Asia/Africa update: December 13 2018



Sri Lanka’s Supreme Court ruled on Thursday that President Maithripala Sirisena violated the country’s constitution when he attempted to dissolve parliament last month so as to install Mahinda Rajapaksa as prime minister. At this point, it’s hard to see what legal choice Sirisena has left but to return Ranil Wickremesinghe to the PM job and deal with it. Of course he could decide to do something extra-legal…


Beijing says that the two Canadian nationals it’s detained over the past couple of weeks, businessman Michael Spavor and International Crisis Group analyst Michael Kovrig, are suspected of “endangering” national security. So it totally has nothing to do with the Meng Wanzhou case, just shut up about that please. Spavor, interestingly, has deep ties to the North Korean government and Kim Jong-un himself, though it’s unclear how that connects to the rest of his case.


John Bolton rolled out the Trump administration’s new Africa policy on Thursday, one that’s supposed to counter Russian and Chinese influence on the continent by, as far as I can tell, complaining a lot about Russian and Chinese influence on the continent. It certainly doesn’t seem focused on increasing US aid to Africa as a counterweight to Beijing and Moscow–in fact, the administration mostly just seems interested in shedding its commitments to UN peacekeeping missions:

Bolton said that Trump had approved the policy on Wednesday and the administration would begin executing it immediately. That is likely to have a rapid impact on UN peacekeeping missions. The US has already demanded a change of the mandate of the peacekeeping mission in Western Sahara, refused to increase funding of a mission in the Central African Republic, and has threatened to cut funds for the mission in the Democratic Republic of Congo, which is up for renewal of its mandate in the New Year.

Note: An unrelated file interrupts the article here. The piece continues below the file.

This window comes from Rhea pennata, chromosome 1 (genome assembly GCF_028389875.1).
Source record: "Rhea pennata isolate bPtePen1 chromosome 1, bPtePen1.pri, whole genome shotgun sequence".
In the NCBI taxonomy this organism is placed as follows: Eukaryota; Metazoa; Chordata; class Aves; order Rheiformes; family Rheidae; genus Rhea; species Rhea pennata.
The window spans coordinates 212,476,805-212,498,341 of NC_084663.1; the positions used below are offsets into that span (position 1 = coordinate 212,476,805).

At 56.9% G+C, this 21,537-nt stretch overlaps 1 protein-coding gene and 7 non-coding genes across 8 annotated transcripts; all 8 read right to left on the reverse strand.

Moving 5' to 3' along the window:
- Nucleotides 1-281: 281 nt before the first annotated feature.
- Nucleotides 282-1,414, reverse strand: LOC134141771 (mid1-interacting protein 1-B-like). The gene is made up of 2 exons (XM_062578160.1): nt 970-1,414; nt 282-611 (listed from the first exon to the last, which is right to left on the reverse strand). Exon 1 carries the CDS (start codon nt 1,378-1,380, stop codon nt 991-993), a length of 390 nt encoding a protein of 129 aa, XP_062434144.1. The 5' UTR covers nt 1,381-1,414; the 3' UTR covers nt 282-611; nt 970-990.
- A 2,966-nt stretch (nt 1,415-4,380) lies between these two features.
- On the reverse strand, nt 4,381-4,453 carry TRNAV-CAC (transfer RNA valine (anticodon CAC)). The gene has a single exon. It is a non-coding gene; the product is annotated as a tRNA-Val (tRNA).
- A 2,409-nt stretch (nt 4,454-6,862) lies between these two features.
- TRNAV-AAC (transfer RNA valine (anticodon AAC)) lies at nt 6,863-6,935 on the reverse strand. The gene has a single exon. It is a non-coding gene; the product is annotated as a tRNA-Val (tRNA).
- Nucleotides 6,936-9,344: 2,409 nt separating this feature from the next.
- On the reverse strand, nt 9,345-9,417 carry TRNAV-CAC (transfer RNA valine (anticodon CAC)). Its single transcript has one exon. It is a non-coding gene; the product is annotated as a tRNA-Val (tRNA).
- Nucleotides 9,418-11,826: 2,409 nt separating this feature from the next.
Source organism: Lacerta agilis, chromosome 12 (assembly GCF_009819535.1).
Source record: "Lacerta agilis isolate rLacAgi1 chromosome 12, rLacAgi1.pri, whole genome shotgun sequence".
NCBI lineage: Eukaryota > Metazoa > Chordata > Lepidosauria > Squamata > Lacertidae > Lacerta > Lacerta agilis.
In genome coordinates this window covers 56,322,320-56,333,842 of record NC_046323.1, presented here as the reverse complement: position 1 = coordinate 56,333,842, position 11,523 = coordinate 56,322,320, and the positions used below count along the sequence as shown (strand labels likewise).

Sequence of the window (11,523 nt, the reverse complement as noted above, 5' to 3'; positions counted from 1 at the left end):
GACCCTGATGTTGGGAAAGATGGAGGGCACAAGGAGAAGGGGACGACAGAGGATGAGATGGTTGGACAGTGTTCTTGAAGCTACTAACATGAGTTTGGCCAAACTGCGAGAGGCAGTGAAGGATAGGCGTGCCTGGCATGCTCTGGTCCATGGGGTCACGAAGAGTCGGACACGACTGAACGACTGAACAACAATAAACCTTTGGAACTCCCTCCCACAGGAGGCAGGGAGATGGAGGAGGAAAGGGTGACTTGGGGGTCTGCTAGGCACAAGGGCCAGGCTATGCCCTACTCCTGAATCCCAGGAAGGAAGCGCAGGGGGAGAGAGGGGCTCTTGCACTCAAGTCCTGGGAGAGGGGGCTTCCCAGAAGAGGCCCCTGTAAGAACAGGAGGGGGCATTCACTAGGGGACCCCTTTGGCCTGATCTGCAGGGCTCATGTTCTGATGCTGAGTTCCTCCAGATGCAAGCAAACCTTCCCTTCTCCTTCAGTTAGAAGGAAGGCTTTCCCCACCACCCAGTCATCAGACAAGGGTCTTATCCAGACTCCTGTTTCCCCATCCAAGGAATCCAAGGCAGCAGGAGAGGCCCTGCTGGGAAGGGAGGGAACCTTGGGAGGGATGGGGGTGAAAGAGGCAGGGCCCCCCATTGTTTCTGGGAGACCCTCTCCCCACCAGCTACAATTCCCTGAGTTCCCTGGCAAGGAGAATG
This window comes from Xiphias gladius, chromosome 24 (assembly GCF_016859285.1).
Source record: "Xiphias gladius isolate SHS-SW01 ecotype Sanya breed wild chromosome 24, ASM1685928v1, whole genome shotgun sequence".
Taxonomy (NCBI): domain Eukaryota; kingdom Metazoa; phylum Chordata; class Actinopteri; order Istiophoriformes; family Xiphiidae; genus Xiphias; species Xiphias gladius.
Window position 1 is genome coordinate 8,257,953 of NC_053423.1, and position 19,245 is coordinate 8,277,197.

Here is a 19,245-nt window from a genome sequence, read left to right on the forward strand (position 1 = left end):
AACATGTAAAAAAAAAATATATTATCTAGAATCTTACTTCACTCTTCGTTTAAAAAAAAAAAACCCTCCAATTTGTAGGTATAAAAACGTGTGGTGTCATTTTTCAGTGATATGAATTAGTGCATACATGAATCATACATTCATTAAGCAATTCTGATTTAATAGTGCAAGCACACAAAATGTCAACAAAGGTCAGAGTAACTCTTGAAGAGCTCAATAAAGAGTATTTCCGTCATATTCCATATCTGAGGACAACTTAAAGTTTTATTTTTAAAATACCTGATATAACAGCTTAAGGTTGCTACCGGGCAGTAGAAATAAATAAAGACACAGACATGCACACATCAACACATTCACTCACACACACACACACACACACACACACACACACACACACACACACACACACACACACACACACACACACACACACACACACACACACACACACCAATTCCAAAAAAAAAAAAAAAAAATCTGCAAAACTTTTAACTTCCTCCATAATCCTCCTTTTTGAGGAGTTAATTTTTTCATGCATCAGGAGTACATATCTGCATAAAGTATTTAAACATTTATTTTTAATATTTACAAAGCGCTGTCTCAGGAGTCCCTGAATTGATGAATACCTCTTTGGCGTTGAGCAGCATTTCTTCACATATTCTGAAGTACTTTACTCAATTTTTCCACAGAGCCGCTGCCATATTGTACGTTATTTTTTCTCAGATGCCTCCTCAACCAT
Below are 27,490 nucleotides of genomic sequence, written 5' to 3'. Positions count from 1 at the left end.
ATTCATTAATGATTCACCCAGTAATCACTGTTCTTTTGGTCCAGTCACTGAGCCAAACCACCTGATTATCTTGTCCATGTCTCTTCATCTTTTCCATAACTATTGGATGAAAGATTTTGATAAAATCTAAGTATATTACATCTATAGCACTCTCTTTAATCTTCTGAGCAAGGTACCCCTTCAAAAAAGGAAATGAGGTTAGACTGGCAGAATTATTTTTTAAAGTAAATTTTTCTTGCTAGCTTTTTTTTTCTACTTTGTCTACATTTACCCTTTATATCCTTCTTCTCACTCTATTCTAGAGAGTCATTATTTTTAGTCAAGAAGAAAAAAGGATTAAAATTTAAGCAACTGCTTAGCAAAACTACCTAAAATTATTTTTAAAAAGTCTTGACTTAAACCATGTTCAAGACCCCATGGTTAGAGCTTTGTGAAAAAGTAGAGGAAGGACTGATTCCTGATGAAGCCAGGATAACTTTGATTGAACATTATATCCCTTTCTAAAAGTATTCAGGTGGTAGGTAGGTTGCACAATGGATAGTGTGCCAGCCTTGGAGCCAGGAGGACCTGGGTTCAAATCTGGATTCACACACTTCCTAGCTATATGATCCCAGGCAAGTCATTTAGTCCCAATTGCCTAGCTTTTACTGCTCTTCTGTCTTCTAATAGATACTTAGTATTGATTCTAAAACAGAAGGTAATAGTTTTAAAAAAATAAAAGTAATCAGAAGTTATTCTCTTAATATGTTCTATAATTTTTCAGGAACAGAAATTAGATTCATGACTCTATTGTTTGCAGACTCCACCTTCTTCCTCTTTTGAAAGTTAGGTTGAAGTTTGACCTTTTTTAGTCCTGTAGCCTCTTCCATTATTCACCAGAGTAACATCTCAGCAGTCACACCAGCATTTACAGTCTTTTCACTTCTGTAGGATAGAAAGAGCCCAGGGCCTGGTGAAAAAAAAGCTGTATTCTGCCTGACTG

“The United States will no longer provide indiscriminate assistance across the entire continent, without focus or prioritization. And, we will no longer support unproductive, unsuccessful, and unaccountable UN peacekeeping missions,” Bolton said, in a speech at the Heritage Foundation thinktank in Washington. “We want something more to show for Americans’ hard-earned taxpayer dollars.”

Anybody who thinks John Bolton really gives a shit about getting value for US taxpayer dollars, please email me with your bank account information and Social Security number. I’ve got a great investment opportunity that I’m dying to share with you.


The feud between Tunisian President Beji Caid Essebsi and the Ennahda Party is worsening, with Essebsi now pretty much openly accusing Ennahda of conducting assassinations:

In a Nov. 29 speech to the Tunisian National Security Council in Carthage, President Beji Caid Essebsi accused the Ennahda political party of personally threatening him. He said he will not let this threat pass and will resort to the judiciary in this regard.

Essebsi was responding to Ennahda’s Nov. 26 statement on its official website warning against the dangers of involving the presidency in judicial affairs, saying that would undermine the judiciary’s independence and place the presidency in the middle of political clashes.

Ennahda had posted the statement just hours after Essebsi met with some members of a group calling itself the “Committee for the Defense of Martyrs Chokri Belaid and Mohamed Brahmi,” two politicians who were assassinated in 2013. The committee comprises lawyers who weren’t satisfied with the initial investigation and have been pursuing their own probe.